- The Washington Times - Sunday, December 10, 2006

LONDON — The rapid approach of the “$2 pound” is producing in Britain a curious mixture of Christmas joy and everyday despair — not to mention a tax-sniffing Scrooge lurking for the unsuspecting.

The U.S. dollar has plunged to a 14-year low against the British pound, and the widely predicted point at which a pound is worth $2 will very likely come sometime between now and Santa Claus’ arrival.

But the dollar’s fall has already caught the attention of bargain-hunting Britons, who are deserting London’s expensive Oxford Street and other pricey shopping emporiums in favor of shopping sprees in the United States.

They are attracted by visions of men’s Levis for $35 in New York, against $125 back home; a video IPod for $249, versus the $370 in London; a platinum wedding band in Tiffany’s shop in the Big Apple for $700, against $945 in a shop off Oxford Street.

The Times of London calculated that if British shoppers are planning to spend as little as $2,400 on items, they can pay for the airfare plus a weekend in a budget hotel in Manhattan and still come out ahead.

The entrepreneurial spirit is in full flow. Travel companies report they are getting a “significant increase” in bookings for three-day weekend shopping sprees to New York. But the rush is going on all week, and both British Airways and Virgin Atlantic have added an extra flight a day.

“Brits will always look for a bargain,” said Virgin Atlantic spokesman Paul Charles, “and if the bargain is in New York on the back of better exchange rates, then they will take it.”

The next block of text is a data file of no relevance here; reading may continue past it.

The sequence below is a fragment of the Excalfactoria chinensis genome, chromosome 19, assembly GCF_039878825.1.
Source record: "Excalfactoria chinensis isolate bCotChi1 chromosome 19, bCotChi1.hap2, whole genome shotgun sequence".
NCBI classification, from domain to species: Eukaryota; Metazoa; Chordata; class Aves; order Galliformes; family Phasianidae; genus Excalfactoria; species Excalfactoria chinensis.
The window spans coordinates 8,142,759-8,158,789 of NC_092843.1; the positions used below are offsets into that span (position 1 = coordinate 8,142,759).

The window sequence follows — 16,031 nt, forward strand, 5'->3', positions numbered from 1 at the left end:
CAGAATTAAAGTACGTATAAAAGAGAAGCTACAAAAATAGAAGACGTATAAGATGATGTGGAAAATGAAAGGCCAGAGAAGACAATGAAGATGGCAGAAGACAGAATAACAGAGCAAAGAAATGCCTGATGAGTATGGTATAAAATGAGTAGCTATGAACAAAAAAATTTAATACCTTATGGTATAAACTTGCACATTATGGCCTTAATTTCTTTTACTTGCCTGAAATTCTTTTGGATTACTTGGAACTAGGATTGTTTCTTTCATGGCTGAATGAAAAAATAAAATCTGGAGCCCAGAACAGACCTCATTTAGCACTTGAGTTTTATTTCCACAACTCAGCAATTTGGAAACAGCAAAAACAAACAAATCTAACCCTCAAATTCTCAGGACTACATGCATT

The shoe is on the other foot for American visitors in Britain, who are finding that at a moderately priced London hotel room can now cost as much as $500 a night. Gasoline now runs about $6.50 a gallon, and a pub lunch for two will set them back about $80.

American expats in Britain and British workers who are paid in U.S. dollars by American companies, meanwhile, have seen their dollar-based incomes reduced by nearly 13 percent since January.

Even those flush with high-priced pounds had best be reminded that every Christmas has its Scrooge — and this one is no different.

Ebenezer in this case is the tax man — customs officials who lurk at international airports to remind the unwary that even bargains can, and in many cases will, come at a price. In Britain, it could come as a shock to many to learn that there is a $285 limit on many goods brought into the country.

Above that figure, shoppers landing from abroad could find themselves having to pay import duties and something called a value-added tax, or VAT. The 20 percent surcharge could well wipe out any savings from a trip to New York.

Witness the case of Coleen McLoughlin, the girlfriend of soccer star Wayne Rooney, who marched through the “green” (nothing to declare) channel at London’s Heathrow Airport with four suitcases stuffed full of goodies she had bought in the United States.

At the other end of the exit channel, she was presented by the customs and duty folks with a bill for about $5,800.

“We are fed up with people thinking they can walk through the ‘nothing-to-declare’ areas loaded up with goods and evading paying duties,” a senior customs source told the London Evening Standard newspaper.

“We have been urged to step up our stop-and-searches of people,” he said, “and where they have been too greedy, take appropriate action. Shoppers have been warned, and they can try their luck if they want.”

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